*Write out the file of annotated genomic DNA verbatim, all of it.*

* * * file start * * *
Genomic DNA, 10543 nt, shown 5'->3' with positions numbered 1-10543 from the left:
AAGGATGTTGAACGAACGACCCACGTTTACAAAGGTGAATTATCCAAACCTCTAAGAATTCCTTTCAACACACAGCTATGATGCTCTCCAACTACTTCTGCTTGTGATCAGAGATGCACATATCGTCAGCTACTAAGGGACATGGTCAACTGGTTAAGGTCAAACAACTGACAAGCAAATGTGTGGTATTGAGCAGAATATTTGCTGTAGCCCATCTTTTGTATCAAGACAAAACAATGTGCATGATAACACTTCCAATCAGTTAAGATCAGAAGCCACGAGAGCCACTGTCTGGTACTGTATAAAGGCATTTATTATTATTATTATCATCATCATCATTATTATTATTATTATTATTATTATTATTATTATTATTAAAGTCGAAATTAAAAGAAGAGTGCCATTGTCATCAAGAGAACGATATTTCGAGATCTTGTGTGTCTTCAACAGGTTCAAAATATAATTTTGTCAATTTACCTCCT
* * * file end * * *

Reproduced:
Genomic DNA, 10543 nt, shown 5'->3' with positions numbered 1-10543 from the left:
AAGGATGTTGAACGAACGACCCACGTTTACAAAGGTGAATTATCCAAACCTCTAAGAATTCCTTTCAACACACAGCTATGATGCTCTCCAACTACTTCTGCTTGTGATCAGAGATGCACATATCGTCAGCTACTAAGGGACATGGTCAACTGGTTAAGGTCAAACAACTGACAAGCAAATGTGTGGTATTGAGCAGAATATTTGCTGTAGCCCATCTTTTGTATCAAGACAAAACAATGTGCATGATAACACTTCCAATCAGTTAAGATCAGAAGCCACGAGAGCCACTGTCTGGTACTGTATAAAGGCATTTATTATTATTATTATCATCATCATCATTATTATTATTATTATTATTATTATTATTATTATTATTAAAGTCGAAATTAAAAGAAGAGTGCCATTGTCATCAAGAGAACGATATTTCGAGATCTTGTGTGTCTTCAACAGGTTCAAAATATAATTTTGTCAATTTACCTCCT